Author: Sam Quinones
In 1929, in the blue-collar city of Portsmouth, Ohio, a company built a swimming pool the size of a football field; named Dreamland, it became the vital center of the community. Now, addiction has devastated Portsmouth, as it has hundreds of small rural towns and suburbs across America–addiction like no other the country has ever faced. How that happened is the riveting story of Dreamland.
With a great reporter’s narrative skill and the storytelling ability of a novelist, acclaimed journalist Sam Quinones weaves together two classic tales of capitalism run amok whose unintentional collision has been catastrophic. The unfettered prescribing of pain medications during the 1990s reached its peak in Purdue Pharma’s campaign to market OxyContin, its new, expensive–extremely addictive–miracle painkiller. Meanwhile, a massive influx of black tar heroin–cheap, potent, and originating from one small county on Mexico’s west coast, independent of any drug cartel–assaulted small town and mid-sized cities across the country, driven by a brilliant, almost unbeatable marketing and distribution system. Together these phenomena continue to lay waste to communities from Tennessee to Oregon, Indiana to New Mexico.
Introducing a memorable cast of characters–pharma pioneers, young Mexican entrepreneurs, narcotics investigators, survivors, and parents–Quinones shows how these tales fit together. Dreamland is a revelatory account of the corrosive threat facing America and its heartland.
There are a lot important sociopolitical issues in the United States that have made headlines over the past decade, but one of the most devastating has been the sharp rise in drug addiction related to opiates and heroin that has caused widespread tragedy all across America, particularly in midwestern and Appalachian areas that have never experienced widespread drug issues before.
In Dreamland, Sam Quinones chronicles the two-sided issue that led to this catastrophe: the surge in opiate painkiller prescriptions driven by paper-thin research and heavy marketing campaigns by pharmaceutical companies, and the creeping spread of easily accessibly black tar heroin across the country, driven by an ever-expanding network of dealers from one specific region of Mexico.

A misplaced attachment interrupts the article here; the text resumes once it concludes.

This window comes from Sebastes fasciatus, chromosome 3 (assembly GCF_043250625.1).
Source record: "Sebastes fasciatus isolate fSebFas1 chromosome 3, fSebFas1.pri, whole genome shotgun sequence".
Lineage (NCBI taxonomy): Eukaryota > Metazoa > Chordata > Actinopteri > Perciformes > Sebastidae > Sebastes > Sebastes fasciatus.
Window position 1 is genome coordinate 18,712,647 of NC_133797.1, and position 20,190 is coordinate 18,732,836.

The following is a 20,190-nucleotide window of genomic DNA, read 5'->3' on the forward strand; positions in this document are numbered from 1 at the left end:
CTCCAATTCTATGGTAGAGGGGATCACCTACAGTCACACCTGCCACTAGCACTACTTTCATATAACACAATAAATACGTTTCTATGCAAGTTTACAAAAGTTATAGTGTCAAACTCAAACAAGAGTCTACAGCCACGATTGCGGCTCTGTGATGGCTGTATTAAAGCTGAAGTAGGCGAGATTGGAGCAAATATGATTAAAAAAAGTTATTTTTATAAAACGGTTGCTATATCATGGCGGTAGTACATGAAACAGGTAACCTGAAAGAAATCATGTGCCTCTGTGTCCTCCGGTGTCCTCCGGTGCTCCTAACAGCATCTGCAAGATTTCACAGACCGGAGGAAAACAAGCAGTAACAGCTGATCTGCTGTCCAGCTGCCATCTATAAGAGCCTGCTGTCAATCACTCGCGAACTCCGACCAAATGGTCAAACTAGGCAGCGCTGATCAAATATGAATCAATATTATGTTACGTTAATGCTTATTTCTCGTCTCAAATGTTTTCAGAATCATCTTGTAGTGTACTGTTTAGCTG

Throughout the book, Quinones alternates between explaining how the heroin dealers penetrated different areas of the country—and how law enforcement was painfully slow to catch on, because these particular dealers used new, innovative drug sales tactics—and how the use of opiates grew so widespread that addiction rates exploded in the 90s and early 2000s.
Amid the factual information are numerous stories of personal tragedies—parents who lost children to overdoses, people whose lives were ruined by heroin use, etc.—which add a great deal of intimate depth to what could otherwise be a rather dry story of medical research mishaps and somewhat repetitive tales of heroin dealer cells.
That said, I did have a persistent issue with the book: it continually jumps between the three different perspectives, inserting what, at times, feel like random anecdotes about personal loss in between more academic-sounding sections on the systemic issues within the American healthcare system and criminal cases pursued against the various heroin dealers.
Overall, I found Dreamland extremely informative—I only had vague knowledge of the underlying issues that led to the opiate epidemic—but it wasn’t the most enthralling or coherent read for me.